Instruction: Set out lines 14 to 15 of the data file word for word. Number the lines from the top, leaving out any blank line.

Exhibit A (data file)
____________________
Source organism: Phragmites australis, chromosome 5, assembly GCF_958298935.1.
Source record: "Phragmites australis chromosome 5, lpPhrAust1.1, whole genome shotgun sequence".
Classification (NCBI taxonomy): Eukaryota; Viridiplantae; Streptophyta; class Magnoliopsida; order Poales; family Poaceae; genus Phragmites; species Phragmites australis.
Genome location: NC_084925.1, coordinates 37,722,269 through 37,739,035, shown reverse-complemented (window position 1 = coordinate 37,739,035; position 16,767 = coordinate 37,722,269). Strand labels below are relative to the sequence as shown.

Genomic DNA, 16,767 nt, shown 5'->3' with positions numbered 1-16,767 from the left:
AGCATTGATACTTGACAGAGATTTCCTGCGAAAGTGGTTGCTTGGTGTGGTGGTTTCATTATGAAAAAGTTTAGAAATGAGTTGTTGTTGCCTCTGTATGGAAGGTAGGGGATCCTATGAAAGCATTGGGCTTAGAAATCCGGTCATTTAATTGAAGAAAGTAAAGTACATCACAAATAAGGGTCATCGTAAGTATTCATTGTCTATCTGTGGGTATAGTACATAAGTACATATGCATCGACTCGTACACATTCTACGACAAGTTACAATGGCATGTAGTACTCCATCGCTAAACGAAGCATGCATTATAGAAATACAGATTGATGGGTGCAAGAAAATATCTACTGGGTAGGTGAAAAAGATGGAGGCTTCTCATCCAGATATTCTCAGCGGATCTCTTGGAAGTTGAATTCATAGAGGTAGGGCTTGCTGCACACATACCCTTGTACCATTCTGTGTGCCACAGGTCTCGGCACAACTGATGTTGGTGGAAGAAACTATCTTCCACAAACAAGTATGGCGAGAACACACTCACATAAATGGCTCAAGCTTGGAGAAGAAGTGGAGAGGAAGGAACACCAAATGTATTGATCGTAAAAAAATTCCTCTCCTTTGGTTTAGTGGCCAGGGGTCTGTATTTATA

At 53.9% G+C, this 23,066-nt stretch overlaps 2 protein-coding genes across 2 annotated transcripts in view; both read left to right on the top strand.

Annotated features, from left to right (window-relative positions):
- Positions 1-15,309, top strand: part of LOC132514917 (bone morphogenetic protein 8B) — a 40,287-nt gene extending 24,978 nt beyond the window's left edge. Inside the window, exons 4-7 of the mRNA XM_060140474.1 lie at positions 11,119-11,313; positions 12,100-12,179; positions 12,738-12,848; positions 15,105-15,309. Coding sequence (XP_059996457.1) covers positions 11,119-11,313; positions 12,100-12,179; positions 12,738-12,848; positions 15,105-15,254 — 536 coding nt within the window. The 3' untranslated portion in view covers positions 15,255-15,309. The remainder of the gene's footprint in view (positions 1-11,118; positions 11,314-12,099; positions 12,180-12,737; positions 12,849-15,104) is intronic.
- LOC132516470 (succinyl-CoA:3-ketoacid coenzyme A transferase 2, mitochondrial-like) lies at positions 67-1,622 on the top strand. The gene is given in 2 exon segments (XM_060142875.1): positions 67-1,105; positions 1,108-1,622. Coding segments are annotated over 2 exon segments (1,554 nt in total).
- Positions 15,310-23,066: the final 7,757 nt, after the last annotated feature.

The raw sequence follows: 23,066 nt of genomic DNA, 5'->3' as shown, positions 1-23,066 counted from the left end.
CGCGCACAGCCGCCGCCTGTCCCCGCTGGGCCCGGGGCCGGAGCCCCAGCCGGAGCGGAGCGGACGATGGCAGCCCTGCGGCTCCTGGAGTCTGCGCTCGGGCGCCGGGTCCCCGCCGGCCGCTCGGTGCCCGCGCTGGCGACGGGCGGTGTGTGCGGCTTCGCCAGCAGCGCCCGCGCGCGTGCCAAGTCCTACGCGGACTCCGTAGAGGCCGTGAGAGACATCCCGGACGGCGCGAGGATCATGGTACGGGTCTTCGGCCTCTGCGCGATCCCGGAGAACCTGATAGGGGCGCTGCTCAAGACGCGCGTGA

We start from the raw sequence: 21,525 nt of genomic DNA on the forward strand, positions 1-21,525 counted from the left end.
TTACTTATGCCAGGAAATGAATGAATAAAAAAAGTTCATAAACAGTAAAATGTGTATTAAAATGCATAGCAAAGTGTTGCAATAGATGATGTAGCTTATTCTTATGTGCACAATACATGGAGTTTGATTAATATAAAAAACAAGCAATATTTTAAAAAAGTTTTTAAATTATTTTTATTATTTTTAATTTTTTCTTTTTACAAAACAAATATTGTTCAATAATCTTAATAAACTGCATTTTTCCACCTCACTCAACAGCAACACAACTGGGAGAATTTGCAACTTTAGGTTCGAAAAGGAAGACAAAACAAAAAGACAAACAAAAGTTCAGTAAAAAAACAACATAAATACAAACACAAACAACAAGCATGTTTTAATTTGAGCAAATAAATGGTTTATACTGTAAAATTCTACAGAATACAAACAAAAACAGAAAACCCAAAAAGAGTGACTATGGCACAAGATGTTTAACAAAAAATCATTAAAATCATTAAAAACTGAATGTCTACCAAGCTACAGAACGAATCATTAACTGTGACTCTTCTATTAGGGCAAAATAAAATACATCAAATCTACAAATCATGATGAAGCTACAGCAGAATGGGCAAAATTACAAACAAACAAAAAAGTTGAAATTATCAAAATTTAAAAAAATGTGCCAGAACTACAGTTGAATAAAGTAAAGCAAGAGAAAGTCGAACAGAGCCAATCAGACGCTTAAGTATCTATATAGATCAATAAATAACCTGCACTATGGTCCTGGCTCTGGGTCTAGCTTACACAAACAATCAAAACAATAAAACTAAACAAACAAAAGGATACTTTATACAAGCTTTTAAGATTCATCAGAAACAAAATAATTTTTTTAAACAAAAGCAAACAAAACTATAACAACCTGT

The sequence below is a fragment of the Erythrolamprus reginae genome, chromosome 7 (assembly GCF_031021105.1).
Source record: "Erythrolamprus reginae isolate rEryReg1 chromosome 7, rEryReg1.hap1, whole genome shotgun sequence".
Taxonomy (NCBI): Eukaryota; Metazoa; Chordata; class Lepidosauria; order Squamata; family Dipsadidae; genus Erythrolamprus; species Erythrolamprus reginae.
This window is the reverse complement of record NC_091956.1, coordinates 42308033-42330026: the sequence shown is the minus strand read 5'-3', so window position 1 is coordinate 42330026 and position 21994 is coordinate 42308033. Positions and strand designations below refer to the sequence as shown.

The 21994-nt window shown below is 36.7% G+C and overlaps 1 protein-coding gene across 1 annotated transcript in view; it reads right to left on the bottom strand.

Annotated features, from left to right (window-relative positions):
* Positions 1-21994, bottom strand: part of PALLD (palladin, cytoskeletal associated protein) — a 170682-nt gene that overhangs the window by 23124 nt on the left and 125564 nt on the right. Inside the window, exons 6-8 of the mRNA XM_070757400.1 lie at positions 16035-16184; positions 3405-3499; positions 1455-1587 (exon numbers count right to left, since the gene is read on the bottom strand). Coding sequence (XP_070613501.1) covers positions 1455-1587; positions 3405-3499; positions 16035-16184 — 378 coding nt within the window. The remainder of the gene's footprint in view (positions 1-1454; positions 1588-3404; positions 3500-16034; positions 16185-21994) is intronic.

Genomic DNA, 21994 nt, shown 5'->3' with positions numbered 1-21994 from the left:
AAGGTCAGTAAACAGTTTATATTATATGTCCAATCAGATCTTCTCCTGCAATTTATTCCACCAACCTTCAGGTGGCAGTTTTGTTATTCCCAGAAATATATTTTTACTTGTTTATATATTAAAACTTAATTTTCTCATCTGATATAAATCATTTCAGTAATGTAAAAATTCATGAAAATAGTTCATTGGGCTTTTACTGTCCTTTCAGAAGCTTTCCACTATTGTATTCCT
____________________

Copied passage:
We start from the raw sequence: 21,525 nt of genomic DNA on the forward strand, positions 1-21,525 counted from the left end.
TTACTTATGCCAGGAAATGAATGAATAAAAAAAGTTCATAAACAGTAAAATGTGTATTAAAATGCATAGCAAAGTGTTGCAATAGATGATGTAGCTTATTCTTATGTGCACAATACATGGAGTTTGATTAATATAAAAAACAAGCAATATTTTAAAAAAGTTTTTAAATTATTTTTATTATTTTTAATTTTTTCTTTTTACAAAACAAATATTGTTCAATAATCTTAATAAACTGCATTTTTCCACCTCACTCAACAGCAACACAACTGGGAGAATTTGCAACTTTAGGTTCGAAAAGGAAGACAAAACAAAAAGACAAACAAAAGTTCAGTAAAAAAACAACATAAATACAAACACAAACAACAAGCATGTTTTAATTTGAGCAAATAAATGGTTTATACTGTAAAATTCTACAGAATACAAACAAAAACAGAAAACCCAAAAAGAGTGACTATGGCACAAGATGTTTAACAAAAAATCATTAAAATCATTAAAAACTGAATGTCTACCAAGCTACAGAACGAATCATTAACTGTGACTCTTCTATTAGGGCAAAATAAAATACATCAAATCTACAAATCATGATGAAGCTACAGCAGAATGGGCAAAATTACAAACAAACAAAAAAGTTGAAATTATCAAAATTTAAAAAAATGTGCCAGAACTACAGTTGAATAAAGTAAAGCAAGAGAAAGTCGAACAGAGCCAATCAGACGCTTAAGTATCTATATAGATCAATAAATAACCTGCACTATGGTCCTGGCTCTGGGTCTAGCTTACACAAACAATCAAAACAATAAAACTAAACAAACAAAAGGATACTTTATACAAGCTTTTAAGATTCATCAGAAACAAAATAATTTTTTTAAACAAAAGCAAACAAAACTATAACAACCTGT